3 Tips for Making Quick and Easy Lesson Plans

Aug 28, 2019 by

Wouldn’t it be great if teachers simply showed up each day with their entire curriculum and schedule expertly memorized? No need for a prep period or professional development days. Sadly, this isn’t reality. Teachers spend countless hours (both on and off the clock), preparing their daily lesson plans. Not only must these plans include the district-approved curriculum but they also need to be engaging and help teachers properly assess and monitor student progress. Whether you’re new to the world of teaching or are struggling to create lesson plans within your allotted time frame, this article is for you!

Create Specific Objectives

While this may seem obvious, it’s important to make specific goals and objectives for each lesson — otherwise, you’ll find yourself wandering off on a tangent and taking your students along with you! By choosing a specific objective, you can focus on what standards you’re trying to meet and help students stay on task. Try announcing your objective from the start to make sure everyone stays on the same page. Did your lesson fall flat? Take note of where things went wrong and what you could have done differently. Lesson plan templates from Adobe Spark are the perfect way to plan ahead and track your progress.

Balance Dictation and Activities

Nothing causes a lesson to fall flat faster than boredom. Keep things interesting by incorporating both hands-on activities and instructional time. One of the most effective approaches is to start your lesson with an explanation of what’s to come. This is where you’d introduce your specific objective. Explain the steps you’ll take, what materials your students need, and offer directions on how things should be done. Then, you can let the students run free! Let them dive into the project, experiment, ask questions, and use teamwork to reach their goals. This healthy balance helps keep kids engaged and excited about learning.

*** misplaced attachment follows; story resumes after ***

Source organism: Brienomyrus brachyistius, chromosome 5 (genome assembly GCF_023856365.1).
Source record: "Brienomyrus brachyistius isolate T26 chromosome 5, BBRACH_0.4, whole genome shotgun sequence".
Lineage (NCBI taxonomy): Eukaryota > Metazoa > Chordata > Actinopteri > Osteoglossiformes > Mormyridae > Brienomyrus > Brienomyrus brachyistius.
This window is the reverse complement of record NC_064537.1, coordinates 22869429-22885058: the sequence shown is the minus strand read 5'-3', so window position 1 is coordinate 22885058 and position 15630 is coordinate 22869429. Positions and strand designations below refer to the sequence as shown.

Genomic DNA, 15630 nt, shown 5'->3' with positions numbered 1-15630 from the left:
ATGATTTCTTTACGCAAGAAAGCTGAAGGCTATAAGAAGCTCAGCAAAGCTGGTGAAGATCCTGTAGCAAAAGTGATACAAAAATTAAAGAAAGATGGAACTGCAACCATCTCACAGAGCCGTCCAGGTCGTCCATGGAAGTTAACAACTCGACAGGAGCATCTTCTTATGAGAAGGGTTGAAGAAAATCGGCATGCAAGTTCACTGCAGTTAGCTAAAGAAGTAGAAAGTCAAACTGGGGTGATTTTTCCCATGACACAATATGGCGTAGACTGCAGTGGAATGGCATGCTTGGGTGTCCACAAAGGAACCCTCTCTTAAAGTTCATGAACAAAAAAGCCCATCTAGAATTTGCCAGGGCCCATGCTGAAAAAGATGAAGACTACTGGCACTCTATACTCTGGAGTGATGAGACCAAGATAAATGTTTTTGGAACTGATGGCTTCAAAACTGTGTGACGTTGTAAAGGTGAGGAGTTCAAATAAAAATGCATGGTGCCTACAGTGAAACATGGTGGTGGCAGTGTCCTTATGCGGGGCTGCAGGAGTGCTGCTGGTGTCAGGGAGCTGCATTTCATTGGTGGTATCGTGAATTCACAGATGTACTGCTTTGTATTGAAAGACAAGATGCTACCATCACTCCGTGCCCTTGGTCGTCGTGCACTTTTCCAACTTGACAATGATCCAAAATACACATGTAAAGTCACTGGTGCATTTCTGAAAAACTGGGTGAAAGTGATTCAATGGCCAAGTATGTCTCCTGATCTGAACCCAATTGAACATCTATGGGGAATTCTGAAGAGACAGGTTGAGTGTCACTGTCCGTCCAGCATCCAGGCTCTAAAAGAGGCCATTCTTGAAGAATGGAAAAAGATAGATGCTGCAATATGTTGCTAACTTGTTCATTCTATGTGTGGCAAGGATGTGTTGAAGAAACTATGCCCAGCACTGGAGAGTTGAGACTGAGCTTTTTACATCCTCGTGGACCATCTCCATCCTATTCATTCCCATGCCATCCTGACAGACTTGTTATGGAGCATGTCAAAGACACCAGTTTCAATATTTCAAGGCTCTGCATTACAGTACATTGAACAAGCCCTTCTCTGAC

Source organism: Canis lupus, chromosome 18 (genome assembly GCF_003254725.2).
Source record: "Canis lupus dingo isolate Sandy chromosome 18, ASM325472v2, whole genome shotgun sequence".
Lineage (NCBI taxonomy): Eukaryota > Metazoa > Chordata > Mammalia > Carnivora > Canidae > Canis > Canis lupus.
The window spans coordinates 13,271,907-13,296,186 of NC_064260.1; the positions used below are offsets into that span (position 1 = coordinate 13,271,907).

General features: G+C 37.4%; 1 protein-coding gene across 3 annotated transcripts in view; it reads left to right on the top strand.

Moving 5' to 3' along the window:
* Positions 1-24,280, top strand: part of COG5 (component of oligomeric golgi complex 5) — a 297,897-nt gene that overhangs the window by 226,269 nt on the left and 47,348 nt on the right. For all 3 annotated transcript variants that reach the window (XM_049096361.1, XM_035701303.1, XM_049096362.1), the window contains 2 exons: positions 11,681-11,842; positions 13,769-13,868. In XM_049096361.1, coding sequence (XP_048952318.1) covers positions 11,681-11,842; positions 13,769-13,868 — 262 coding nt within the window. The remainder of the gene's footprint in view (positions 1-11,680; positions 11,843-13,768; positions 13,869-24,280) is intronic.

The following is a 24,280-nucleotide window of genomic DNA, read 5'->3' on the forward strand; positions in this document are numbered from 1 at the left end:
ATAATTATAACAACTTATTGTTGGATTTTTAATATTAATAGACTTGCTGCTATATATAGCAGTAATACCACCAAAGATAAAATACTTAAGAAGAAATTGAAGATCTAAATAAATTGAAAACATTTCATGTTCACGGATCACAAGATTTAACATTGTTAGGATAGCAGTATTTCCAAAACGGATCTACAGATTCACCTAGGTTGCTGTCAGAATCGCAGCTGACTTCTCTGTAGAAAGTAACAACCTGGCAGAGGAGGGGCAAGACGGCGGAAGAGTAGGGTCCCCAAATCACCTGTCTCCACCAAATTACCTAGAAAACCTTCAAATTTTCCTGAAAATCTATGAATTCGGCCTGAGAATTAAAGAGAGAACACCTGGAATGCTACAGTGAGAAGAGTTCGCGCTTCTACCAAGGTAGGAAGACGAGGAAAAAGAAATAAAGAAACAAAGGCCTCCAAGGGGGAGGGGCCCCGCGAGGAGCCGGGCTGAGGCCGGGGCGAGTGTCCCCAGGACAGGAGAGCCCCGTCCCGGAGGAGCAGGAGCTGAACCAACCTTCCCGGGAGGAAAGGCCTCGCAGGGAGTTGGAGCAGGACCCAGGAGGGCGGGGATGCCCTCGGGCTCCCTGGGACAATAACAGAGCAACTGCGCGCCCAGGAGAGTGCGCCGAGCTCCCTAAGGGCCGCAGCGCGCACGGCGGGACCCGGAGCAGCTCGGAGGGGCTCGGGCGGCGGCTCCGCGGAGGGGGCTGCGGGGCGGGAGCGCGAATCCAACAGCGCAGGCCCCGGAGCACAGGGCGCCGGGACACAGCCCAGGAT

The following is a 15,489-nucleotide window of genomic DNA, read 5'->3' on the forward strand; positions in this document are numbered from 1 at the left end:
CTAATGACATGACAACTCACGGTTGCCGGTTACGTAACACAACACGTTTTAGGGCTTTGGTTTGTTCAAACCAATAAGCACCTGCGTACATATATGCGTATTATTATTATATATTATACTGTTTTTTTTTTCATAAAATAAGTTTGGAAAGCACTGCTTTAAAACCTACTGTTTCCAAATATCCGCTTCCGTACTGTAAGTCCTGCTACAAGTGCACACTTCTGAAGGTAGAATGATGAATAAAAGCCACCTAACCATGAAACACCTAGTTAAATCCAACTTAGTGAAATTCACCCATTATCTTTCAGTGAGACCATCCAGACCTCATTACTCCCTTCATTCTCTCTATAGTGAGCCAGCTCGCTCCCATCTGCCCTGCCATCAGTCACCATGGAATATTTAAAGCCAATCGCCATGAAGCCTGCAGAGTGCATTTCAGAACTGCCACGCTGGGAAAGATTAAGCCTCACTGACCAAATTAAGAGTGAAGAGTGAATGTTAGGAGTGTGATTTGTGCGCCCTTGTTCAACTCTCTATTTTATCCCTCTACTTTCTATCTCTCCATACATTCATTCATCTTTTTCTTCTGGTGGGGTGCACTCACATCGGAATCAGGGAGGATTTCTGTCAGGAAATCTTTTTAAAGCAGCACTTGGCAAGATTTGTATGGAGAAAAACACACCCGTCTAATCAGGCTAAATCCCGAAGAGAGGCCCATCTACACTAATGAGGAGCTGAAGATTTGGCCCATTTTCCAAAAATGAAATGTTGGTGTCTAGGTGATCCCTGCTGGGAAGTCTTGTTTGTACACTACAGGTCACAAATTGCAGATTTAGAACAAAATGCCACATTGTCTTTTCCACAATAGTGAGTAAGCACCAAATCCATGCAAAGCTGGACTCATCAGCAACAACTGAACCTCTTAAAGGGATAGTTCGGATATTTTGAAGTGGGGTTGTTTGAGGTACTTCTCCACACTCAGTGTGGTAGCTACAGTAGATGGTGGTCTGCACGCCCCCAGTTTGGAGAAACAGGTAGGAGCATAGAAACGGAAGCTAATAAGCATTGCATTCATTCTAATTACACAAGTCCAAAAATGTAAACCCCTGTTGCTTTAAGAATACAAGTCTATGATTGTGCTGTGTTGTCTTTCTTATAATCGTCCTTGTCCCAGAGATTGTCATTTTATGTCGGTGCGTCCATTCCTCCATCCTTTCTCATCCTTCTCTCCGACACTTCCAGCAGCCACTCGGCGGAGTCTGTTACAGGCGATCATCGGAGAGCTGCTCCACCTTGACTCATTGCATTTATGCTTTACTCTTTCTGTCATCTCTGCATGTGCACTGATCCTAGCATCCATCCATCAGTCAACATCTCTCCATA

Keep an Eye on the Clock

The beauty of learning is allowing students to explore and discover at their own pace. But keeping track of the time is important for both you and your class. Do you remember the days of writing speeches or planning classroom presentations in college? If so, you know all about the importance of timing. As you write your lesson plans, estimate approximately how long it will take for each section. How long will it take you to explain the lesson? Are the materials readily available? Are there time for questions? How will you group the children? All of these things play a part in how long the entire lesson plan will take from beginning to end. Of course, you also need to be flexible. Things won’t always go according to plan, but having an estimated time frame will help keep things on track. 

Life as a teacher is unpredictable. But with a little time, effort, and preparation you can lay the groundwork for successful lesson plans that keep the students engaged and your classroom running like a well-oiled machine. 

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